Over 100 children from five deaf schools make merry in silence
A deafening silence welcomed visitors to the YMCA College of Physical Education, Nandanam here on Friday where shamiyanas were put up on one side of the ground. Children were hopping from one stall to another which hosted an array of games. They played and made merry, in silence.
They were at the fair organised by Deaf Enabled Foundation, a voluntary organisation working for the welfare of hearing impaired. Nearly 120 children from five deaf schools in the city took part in the ‘Deaf Children's Mela'.
The staff, volunteers and students involved in the conduct of the fair, including the Foundation's founder and chief executive T.K.M. Sandeep, were hearing impaired. M. Ramya, director of communication and interpreter, explained the sign language to the visitors.
The afternoon sun did not deter the children as was evident from the smiles and excitement on their faces, which were painted with cricket world cup and flags. The ‘Bursting the balloon' stall turned empty by 1 p.m. as the 240-odd balloons got over in a few hours and volunteers were waiting for the next set to come.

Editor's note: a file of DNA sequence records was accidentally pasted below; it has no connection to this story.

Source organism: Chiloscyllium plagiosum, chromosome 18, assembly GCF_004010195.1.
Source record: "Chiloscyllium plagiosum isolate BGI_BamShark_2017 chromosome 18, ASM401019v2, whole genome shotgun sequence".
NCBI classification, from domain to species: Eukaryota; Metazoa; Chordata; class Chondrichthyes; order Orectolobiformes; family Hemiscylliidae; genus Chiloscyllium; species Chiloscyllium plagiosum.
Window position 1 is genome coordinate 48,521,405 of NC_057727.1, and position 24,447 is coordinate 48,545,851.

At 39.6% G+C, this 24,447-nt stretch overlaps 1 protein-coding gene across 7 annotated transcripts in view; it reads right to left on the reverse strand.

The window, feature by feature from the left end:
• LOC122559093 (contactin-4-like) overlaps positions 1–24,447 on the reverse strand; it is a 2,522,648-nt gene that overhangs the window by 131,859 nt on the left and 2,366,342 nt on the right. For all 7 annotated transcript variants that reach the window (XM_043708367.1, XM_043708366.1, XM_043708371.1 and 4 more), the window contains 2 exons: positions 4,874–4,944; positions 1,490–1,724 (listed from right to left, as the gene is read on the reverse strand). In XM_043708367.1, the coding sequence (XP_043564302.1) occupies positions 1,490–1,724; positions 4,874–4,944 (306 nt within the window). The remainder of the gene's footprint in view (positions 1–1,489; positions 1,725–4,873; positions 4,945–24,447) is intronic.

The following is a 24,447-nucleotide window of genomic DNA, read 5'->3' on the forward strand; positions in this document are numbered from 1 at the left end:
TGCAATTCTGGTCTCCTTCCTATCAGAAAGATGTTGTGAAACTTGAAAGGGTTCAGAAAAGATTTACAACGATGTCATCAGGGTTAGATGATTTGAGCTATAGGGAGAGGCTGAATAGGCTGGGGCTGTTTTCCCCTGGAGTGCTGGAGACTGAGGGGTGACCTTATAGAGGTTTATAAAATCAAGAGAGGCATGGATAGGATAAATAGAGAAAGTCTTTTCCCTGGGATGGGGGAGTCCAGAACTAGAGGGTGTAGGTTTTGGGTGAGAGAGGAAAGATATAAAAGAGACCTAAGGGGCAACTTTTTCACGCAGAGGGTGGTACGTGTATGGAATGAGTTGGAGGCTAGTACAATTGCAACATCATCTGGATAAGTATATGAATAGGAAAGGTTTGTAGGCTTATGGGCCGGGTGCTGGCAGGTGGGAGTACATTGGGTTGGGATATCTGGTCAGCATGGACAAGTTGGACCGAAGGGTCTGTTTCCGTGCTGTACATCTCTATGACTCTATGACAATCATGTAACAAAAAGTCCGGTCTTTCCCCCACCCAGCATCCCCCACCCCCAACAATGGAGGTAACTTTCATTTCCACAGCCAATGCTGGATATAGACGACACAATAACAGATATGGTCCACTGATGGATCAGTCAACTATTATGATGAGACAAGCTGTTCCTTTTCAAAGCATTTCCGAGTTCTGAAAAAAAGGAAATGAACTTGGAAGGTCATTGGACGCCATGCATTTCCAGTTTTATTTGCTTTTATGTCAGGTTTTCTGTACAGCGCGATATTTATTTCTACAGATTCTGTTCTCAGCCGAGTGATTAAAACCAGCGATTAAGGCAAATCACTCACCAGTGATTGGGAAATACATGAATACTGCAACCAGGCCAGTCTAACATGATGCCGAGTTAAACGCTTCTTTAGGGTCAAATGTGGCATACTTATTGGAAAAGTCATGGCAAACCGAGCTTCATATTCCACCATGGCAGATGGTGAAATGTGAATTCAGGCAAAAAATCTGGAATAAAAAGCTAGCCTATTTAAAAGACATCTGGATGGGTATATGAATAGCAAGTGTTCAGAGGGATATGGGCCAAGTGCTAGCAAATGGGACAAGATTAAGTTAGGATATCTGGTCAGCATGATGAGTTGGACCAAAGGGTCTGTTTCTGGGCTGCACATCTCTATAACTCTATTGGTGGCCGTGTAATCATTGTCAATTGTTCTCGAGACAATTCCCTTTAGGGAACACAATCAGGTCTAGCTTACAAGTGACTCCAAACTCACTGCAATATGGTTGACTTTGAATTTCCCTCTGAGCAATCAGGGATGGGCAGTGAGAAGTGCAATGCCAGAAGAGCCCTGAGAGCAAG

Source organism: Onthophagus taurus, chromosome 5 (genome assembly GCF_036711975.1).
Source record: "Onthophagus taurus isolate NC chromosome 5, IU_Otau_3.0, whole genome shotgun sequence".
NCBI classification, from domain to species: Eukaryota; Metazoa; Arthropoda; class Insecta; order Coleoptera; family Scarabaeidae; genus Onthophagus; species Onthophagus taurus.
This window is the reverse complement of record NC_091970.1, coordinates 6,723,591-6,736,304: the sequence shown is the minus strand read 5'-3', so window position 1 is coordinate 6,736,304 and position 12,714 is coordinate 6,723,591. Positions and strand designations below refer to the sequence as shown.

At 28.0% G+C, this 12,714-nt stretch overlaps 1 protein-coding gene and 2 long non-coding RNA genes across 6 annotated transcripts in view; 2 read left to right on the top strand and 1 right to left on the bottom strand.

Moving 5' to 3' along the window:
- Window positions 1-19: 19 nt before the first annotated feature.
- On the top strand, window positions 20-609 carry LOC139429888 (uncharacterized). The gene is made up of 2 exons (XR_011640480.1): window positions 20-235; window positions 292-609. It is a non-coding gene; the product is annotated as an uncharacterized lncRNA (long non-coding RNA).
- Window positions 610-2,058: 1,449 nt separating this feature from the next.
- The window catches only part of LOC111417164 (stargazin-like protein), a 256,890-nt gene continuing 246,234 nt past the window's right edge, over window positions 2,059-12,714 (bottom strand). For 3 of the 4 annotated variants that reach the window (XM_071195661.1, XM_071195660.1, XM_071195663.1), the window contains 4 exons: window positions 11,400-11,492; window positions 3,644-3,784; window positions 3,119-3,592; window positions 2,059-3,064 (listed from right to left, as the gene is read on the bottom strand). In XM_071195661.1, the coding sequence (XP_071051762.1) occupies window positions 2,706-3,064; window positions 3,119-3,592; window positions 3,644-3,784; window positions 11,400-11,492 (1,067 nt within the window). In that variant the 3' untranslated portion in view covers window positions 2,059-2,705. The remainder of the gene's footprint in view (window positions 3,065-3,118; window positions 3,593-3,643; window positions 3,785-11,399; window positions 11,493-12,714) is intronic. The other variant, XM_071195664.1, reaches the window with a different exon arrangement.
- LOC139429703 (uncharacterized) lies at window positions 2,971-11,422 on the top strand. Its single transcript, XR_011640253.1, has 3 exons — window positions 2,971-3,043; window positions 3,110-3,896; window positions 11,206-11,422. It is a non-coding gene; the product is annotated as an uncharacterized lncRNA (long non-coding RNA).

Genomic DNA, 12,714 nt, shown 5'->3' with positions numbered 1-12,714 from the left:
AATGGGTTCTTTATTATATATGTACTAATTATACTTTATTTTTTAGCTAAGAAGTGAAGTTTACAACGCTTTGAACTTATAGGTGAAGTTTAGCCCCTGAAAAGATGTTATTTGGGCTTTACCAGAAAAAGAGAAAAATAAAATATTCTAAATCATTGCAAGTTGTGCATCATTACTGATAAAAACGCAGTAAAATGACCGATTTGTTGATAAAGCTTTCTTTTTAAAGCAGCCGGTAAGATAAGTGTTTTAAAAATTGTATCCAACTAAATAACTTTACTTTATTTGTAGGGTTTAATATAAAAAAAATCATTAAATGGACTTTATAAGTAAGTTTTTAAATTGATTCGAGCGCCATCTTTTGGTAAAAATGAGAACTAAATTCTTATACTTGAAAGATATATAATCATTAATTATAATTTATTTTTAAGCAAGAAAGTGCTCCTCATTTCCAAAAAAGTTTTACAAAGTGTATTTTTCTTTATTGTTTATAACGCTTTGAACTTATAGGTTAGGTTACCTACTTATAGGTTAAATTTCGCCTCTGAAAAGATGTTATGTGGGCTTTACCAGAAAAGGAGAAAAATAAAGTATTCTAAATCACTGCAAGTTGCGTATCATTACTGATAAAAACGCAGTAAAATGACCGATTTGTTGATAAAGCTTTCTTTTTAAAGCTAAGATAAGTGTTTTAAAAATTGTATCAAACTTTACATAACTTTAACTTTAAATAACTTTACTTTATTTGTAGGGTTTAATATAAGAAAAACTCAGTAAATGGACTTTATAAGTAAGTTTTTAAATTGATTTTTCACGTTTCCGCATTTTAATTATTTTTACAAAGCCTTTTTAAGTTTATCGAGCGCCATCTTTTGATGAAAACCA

Dart game, lifting the marble with a spoon and placing it on another plate, a game similar to bowling but replaced by steel glass were a few other competitions.
N. Amurunisa, a student of C.S.I. School for the Deaf, Mylapore, won three games but was not satisfied. “At school we don't get to play so many games. It is fun but I need to win more,” she gestured. Organising the games was a challenge. As N. Madhavan, a staff member dressed as a clown, said in sign language “It is first time that we are conducting such a mela. Preparations started a month ago, we booked the ground and decided on the games. Fun was the central theme of the event.”
According to Mr. Sandeep, the Foundation has been conducting similar programmes in Hyderabad for the last five years and it decided to conduct the event here as there are at least nine institutions for the hearing impaired and a day of outing is essential.
Parents of the children were not invited; one main reason is because not many know sign language.
“Hearing is more important than speaking and deaf people like to communicate in sign language,” says Sandeep, adding they needed more interpreters.